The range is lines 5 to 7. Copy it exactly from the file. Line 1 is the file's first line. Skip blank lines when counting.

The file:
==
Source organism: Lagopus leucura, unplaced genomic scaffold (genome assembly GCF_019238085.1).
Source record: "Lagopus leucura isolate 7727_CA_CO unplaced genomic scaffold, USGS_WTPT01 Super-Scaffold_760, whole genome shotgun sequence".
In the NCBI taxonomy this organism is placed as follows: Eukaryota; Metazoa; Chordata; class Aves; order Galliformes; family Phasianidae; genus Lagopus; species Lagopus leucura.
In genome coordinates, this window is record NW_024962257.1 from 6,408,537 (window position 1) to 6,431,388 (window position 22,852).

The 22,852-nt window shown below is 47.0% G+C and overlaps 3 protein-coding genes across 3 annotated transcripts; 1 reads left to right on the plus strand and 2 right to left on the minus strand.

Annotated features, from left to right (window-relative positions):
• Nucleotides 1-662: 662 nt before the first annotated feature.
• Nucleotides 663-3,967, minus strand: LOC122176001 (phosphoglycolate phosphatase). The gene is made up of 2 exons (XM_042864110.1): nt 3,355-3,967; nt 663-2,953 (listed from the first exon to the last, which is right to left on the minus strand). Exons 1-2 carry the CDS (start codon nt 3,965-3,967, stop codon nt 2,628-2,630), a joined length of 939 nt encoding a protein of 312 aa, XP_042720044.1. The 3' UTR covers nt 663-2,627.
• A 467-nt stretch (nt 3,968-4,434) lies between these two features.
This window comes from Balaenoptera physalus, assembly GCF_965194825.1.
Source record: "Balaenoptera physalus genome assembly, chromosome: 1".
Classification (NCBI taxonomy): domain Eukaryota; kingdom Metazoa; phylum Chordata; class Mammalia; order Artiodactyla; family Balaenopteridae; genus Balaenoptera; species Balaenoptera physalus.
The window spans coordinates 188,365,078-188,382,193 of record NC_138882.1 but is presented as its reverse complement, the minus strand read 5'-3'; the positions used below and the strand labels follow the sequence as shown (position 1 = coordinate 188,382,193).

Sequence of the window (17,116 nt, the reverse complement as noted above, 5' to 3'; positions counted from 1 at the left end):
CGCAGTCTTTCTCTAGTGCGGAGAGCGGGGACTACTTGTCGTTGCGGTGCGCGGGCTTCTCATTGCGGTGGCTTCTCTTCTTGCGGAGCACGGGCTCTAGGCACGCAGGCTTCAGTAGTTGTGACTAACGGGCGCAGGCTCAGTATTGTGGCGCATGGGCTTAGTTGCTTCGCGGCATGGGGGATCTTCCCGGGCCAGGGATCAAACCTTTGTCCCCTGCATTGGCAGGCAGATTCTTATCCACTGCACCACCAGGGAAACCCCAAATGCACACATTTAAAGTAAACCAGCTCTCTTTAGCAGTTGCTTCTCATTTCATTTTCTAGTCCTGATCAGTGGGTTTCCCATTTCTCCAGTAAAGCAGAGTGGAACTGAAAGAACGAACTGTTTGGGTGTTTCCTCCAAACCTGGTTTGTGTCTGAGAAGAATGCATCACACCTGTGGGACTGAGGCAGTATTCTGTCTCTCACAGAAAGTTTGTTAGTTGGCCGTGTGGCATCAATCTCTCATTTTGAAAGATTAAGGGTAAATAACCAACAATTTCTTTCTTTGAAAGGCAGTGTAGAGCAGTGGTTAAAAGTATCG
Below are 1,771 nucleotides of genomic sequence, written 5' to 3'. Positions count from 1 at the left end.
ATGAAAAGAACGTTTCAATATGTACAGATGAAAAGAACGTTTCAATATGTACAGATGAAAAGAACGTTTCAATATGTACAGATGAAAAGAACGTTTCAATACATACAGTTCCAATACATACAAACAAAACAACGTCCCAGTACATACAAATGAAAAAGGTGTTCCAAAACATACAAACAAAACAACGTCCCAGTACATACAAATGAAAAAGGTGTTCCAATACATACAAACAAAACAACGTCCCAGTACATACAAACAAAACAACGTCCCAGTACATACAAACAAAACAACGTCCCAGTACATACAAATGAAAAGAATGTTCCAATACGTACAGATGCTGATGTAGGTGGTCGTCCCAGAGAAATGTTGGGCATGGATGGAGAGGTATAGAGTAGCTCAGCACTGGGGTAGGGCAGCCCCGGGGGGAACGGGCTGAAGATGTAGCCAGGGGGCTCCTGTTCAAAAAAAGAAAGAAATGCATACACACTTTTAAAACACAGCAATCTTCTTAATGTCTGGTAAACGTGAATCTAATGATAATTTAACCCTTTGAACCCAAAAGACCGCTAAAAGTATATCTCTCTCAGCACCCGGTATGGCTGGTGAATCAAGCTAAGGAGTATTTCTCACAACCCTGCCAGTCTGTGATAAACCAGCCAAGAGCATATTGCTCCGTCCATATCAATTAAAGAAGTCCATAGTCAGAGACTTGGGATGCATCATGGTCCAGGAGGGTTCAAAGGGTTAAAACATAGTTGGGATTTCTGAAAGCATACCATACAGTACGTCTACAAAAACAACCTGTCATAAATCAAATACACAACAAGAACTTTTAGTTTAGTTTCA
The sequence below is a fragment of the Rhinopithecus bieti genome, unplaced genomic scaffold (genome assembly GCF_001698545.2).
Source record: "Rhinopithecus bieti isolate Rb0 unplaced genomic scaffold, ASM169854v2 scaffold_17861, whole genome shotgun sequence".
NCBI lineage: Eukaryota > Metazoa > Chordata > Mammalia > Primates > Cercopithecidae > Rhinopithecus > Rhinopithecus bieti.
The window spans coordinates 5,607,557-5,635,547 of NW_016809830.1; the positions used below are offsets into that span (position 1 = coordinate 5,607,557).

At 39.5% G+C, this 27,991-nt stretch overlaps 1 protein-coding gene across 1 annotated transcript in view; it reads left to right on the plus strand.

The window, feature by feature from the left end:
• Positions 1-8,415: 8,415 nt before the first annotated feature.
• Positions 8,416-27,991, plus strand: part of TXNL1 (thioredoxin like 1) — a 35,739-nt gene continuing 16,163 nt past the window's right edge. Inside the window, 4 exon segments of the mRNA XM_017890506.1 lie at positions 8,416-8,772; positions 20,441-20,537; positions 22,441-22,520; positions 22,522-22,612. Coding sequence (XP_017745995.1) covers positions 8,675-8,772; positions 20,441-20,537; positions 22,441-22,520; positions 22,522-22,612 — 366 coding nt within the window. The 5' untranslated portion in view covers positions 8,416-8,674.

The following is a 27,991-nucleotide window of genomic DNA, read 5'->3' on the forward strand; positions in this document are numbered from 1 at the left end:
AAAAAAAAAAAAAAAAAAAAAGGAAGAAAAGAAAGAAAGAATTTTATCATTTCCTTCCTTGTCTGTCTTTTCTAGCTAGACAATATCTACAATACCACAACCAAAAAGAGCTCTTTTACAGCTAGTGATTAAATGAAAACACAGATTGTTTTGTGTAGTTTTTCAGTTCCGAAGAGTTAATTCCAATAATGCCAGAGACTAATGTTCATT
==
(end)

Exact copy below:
The 22,852-nt window shown below is 47.0% G+C and overlaps 3 protein-coding genes across 3 annotated transcripts; 1 reads left to right on the plus strand and 2 right to left on the minus strand.

Annotated features, from left to right (window-relative positions):
• Nucleotides 1-662: 662 nt before the first annotated feature.